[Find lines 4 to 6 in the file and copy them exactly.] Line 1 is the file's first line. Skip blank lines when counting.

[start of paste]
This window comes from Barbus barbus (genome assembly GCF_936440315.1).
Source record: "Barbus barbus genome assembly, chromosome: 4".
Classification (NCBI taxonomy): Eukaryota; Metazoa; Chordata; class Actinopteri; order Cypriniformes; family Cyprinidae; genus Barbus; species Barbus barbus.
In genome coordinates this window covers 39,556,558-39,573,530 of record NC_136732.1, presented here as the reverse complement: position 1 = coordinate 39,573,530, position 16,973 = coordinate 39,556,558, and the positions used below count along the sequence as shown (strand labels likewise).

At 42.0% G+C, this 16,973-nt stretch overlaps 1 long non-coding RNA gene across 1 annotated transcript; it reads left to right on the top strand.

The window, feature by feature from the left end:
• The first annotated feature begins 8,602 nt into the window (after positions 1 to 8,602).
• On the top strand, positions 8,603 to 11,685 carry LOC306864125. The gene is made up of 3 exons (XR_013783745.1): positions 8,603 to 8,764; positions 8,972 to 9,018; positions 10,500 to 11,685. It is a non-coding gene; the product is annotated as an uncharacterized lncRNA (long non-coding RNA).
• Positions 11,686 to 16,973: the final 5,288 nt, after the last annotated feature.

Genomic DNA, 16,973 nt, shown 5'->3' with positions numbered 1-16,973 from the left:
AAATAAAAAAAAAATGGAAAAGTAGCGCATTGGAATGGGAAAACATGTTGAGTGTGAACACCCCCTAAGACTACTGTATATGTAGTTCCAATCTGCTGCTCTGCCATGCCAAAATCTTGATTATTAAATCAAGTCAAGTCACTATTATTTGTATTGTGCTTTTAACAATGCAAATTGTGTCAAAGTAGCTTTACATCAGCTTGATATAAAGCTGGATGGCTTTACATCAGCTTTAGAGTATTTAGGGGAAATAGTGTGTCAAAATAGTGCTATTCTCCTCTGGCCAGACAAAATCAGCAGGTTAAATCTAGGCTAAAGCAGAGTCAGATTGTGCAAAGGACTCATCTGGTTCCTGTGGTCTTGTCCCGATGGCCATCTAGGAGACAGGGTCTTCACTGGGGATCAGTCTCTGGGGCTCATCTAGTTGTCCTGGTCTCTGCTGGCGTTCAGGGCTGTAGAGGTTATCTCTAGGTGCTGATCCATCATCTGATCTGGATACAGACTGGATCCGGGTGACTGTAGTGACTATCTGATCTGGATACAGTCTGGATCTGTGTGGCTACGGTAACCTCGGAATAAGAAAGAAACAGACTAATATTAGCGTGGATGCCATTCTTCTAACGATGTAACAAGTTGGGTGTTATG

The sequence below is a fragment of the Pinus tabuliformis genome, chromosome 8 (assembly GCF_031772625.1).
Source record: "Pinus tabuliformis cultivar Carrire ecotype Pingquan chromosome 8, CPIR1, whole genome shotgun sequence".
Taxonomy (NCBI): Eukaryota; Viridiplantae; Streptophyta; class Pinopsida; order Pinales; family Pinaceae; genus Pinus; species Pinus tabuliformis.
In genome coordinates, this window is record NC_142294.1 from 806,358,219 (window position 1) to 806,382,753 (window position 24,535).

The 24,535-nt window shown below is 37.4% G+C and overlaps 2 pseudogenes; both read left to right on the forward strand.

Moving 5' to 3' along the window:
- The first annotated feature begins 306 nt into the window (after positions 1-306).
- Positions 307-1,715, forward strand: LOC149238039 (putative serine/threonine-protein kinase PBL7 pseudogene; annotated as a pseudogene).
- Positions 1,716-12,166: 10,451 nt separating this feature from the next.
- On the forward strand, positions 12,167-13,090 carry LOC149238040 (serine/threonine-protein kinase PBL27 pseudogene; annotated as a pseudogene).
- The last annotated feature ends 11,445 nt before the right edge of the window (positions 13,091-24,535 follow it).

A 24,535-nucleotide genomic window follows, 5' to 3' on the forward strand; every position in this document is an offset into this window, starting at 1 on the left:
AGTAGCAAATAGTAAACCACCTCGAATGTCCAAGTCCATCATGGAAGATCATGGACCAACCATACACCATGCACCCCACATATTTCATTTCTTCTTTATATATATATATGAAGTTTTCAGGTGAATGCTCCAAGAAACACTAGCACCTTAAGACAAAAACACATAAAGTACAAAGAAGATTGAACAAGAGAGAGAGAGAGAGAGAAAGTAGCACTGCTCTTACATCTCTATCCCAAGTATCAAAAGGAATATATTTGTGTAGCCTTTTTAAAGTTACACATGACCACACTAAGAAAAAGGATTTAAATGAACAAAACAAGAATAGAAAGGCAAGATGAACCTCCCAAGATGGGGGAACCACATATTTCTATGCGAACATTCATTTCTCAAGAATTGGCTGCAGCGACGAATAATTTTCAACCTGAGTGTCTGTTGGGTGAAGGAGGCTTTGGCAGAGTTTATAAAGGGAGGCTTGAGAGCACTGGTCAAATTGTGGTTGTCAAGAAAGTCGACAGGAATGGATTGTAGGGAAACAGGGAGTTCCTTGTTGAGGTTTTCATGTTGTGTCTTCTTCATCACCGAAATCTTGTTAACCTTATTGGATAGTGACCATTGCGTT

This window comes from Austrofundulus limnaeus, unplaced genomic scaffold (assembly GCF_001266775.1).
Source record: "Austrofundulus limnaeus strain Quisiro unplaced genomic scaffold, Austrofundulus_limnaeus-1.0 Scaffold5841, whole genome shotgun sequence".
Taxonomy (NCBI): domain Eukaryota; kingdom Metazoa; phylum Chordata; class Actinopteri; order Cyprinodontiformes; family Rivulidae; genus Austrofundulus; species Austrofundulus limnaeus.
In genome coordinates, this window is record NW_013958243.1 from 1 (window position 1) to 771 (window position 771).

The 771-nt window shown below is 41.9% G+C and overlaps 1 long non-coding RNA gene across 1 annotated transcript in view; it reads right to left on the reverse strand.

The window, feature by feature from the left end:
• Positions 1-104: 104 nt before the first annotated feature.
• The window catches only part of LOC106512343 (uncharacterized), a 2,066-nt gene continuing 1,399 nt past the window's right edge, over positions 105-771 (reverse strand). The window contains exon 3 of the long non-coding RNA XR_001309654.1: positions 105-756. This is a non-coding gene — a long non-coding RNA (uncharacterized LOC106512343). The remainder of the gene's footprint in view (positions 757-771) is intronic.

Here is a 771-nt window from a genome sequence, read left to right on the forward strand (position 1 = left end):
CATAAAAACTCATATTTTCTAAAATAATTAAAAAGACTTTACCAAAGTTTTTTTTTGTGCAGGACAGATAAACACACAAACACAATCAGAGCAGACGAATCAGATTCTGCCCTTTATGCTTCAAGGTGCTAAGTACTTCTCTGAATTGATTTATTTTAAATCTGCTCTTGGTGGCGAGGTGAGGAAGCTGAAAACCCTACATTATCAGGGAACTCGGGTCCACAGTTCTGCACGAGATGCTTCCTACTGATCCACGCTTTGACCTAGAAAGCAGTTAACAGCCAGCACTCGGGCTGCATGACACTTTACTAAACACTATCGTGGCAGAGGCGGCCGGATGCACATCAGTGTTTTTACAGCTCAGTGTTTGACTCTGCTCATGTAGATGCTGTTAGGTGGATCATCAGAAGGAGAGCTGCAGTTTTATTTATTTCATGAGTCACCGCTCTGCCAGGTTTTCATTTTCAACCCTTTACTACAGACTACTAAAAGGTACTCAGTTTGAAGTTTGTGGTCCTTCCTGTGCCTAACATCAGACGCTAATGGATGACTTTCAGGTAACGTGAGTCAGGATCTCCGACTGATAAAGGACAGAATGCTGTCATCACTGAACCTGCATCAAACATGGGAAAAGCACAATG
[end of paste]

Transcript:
In genome coordinates this window covers 39,556,558-39,573,530 of record NC_136732.1, presented here as the reverse complement: position 1 = coordinate 39,573,530, position 16,973 = coordinate 39,556,558, and the positions used below count along the sequence as shown (strand labels likewise).

At 42.0% G+C, this 16,973-nt stretch overlaps 1 long non-coding RNA gene across 1 annotated transcript; it reads left to right on the top strand.

The window, feature by feature from the left end: